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Exp Mol Pathol. 1985 Jun;42(3):331-43.

Transmigration of titanium dioxide (TiO2) particles in rats after inhalation exposure.


Titanium dioxide (TiO2) has been used extensively in the manufacturing of white pigment and has generally been regarded as a nuisance dust in animals and man. After inhalation exposure, little is known about transmigration routes and potential toxic effects of translocated particles in other organs. In order to answer these questions, rats were exposed to TiO2 by inhalation exposure at concentrations of 0, 10, 50, and 250 mg/m3 for 2 years. A few free particles were retained in the nasal and tracheobronchial epithelium without any cellular damage, but aggregates of dust-laden macrophages (dust cells) were found in the lymphoid tissue of the submucosa. Inhaled particles were mostly engulfed by alveolar macrophages and confined sharply to the alveolar duct region at 10 and 50 mg/m3, while dust cells were scattered throughout alveoli at 250 mg/m3. A fraction of the inhaled particles was retained in the membranous pneumocytes and interstitial macrophages. A dense accumulation of dust cells was found in the perivascular and peribronchial lymphoid tissue. Some dust cells entered peribronchial lymphatics or pulmonary blood vessels and the general circulation. Dust cells in the hyperplastic peribronchial lymphoid tissue were exposed directly in the luminal surface of the airways and were subsequently eliminated via airways. Massive dust deposition was observed in the tracheobronchial lymph nodes. Dust transmigration was markedly reduced in the cervical lymph nodes, and only a trace amount of dust particles was found in the mesenteric lymph nodes. Some dust cells entered either blood or lymphatic vessels in the lymph nodes and then migrated into the general circulation. The incidence of extrapulmonary dust deposition in the liver or spleen was increased in a dose-related fashion similar to the lung dust burden. Since there was no tissue response to translocated particles in the lymph nodes, spleen, or liver, potential adverse health effects appear to be negligible.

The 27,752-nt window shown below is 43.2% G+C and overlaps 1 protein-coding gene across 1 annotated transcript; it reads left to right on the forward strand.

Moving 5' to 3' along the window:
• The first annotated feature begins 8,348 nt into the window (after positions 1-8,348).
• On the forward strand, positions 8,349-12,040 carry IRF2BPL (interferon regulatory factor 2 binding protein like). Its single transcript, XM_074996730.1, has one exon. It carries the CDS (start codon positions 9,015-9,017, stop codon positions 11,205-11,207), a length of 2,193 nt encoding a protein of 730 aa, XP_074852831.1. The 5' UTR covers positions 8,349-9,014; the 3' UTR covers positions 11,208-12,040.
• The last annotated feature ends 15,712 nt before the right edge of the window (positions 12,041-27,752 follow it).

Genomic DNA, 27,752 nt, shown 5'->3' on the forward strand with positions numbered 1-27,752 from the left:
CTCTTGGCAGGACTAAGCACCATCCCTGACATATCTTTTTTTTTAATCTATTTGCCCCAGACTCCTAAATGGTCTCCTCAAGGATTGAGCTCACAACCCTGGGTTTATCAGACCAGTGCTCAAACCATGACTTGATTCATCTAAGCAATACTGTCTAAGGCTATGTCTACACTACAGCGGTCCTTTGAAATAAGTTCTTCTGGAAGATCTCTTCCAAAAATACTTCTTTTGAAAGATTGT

[Indexed for MEDLINE]

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